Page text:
A Novice Approach to Growing, Cooking and Understanding These Hot Little Roots
By Theresa Farrage
If you’re a novice gardener who often relies on grocery stores, farmers markets and community co-ops to get your weekly vegetable and fruit fix, why not start your own garden in 2013? It’s not only economical—it’s also relaxing and enjoyable to become one with Mother Nature. If you aren’t sure where to begin, let this article be your guide for growing one of the easiest vegetables out there: radishes.
HOW TO GROW
According to Barbara Stuckey, associate professor and program chair for Iowa Western Community College’s Turf & Landscape Management Program, there are a few things you should know and implement before you begin unearthing your radish garden. They include:
• Choose a sunny location—one that receives at least six to eight hours of direct sunlight in the summer.
• Be aware of deciduous tress that let light in during the winter, but will grow leaves to shade the area in the summer.
• Choose a visual and convenient location.
• Determine the appropriate size for your radish garden. • To have room for many types of vegetables, a 10 x 12-foot area is a great garden “sampler” size.
• To have room for many types of vegetables, a 10 x 12-foot area is a great garden “sampler” size.
• If you’d like a smaller garden, reduce the size of your plot or use containers.
• Design in 3-foot-wide planting strips with 18-inch-wide paths. If using raised beds, have 2-foot-wide paths.
• Plot your garden ideas in pencil on graph paper. Each square can represent one square foot.
Barbara, whose love of gardening started with her grandma giving her a spot in her garden bed when she was just three or four years old, said that radishes aren’t fussy about soil type as long as you loosen it up when planting the seeds. She recommended watering more often if you have sandy soil and it doesn’t rain.
When choosing a seed, the most popular radishes are: Cherry Belle, French Breakfast, White Icicle and Purple Plum. The growing process is the same for all of these varieties.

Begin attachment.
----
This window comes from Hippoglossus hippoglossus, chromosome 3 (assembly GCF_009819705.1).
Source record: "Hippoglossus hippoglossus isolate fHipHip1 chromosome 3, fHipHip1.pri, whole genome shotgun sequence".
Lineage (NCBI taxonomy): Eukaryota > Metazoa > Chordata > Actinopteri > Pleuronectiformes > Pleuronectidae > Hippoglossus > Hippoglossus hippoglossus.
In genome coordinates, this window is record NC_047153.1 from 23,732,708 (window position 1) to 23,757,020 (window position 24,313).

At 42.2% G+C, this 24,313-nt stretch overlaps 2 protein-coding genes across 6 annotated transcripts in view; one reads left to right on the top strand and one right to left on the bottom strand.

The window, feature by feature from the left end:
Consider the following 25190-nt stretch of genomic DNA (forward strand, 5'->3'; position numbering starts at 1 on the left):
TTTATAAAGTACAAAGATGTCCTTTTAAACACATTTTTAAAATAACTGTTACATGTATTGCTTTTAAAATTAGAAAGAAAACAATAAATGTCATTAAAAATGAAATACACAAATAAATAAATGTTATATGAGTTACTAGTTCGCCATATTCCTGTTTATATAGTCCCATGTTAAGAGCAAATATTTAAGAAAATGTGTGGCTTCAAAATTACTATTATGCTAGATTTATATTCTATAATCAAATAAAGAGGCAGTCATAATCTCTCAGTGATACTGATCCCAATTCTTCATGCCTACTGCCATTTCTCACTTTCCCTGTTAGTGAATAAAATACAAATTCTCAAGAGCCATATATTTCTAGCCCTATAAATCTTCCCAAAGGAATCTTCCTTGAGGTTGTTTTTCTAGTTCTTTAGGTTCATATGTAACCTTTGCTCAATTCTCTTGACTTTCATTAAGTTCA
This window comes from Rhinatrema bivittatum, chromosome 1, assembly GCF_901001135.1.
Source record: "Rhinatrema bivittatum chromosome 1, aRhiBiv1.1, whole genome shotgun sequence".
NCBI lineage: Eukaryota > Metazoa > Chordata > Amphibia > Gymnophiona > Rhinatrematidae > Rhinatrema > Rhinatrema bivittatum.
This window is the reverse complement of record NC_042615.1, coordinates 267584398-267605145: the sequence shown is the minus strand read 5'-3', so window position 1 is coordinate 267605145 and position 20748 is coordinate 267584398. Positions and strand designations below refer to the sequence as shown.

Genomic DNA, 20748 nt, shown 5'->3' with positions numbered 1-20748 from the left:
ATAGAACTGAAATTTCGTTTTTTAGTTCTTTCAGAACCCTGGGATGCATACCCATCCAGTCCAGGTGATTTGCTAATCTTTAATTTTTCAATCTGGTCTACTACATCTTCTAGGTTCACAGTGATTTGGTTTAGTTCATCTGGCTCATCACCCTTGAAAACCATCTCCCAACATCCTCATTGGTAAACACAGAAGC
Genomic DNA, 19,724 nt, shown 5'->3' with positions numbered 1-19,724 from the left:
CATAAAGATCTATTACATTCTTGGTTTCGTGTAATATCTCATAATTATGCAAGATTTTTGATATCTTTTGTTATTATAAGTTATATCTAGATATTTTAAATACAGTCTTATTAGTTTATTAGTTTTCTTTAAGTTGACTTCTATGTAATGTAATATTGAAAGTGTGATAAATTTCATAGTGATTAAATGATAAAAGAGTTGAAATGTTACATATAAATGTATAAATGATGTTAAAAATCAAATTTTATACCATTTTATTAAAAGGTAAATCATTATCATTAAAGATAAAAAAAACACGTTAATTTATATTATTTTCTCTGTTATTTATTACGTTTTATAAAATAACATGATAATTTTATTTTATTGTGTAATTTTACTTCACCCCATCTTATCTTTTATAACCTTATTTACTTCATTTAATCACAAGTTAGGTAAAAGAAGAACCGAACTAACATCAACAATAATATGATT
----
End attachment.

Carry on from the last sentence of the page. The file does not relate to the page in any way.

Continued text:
According to Barbara, you first need to loosen the soil, and then create a furrow (shallow ditch) the length of your garden area. She recommended planting the seeds in a furrow a half-an-inch deep about one inch apart. You should then cover the furrow with oneand- a-half inches of loose soil and gently pat it flat.
Barbara suggested planting your radishes in mid-April. To stagger your harvest, plant seeds every few days until mid-May. Most radishes are ready for harvest 20 to 25 days after planting.
You can also plant radishes the first week of August for a fall harvest. According to Barbara, unless you like your radishes hot, pungent and puffy, avoid planting them during the hot growing season (June/July).
If you’d like to learn more about getting started on growing your food, check out Iowa Western Community College’s “Grow It at Home” class, during which each participant will learn about plants that are easy to grow at home, and will save you money on groceries. For more information, visit IWCC.edu.
HOW TO EAT
The most common ways to enjoy radishes are raw and fresh for a snack or salad topping. Expand your horizons by experimenting with these unusual and delicious recipes that our recipe testers were surprised by how much they loved.
TIPS FOR MAINTAINING YOUR RADISH GARDEN
• Water every two to three days if there’s no rain.
• After your seeds germinate, thin the plants so there is one inch between them.
• Pull the weeds to give your radishes room to grow.
• Insect issues shouldn’t be a problem since the weather is cool when planting.
MOST COMMON RADISH VARIETIES
Cherry Belle: Round, red edible root just below the soil’s surface
White Icicle: Oblong white edible root
French Breakfast: Mixed white and pink oblong edible root
Purple Plum: Bright purple skin with sweet, crisp white flesh
According to Amanda Jochum, RD, LMNT, a registered Hy-Vee dietitian and trained wellness coach, radishes aren’t especially nutrient-dense. However, radishes can be a good low-calorie filler, and may have a diuretic effect for some people because they contain potassium. Radishes also are a good source of vitamin C and contain anthocyanidins, which is an antioxidant that may promote vessel health.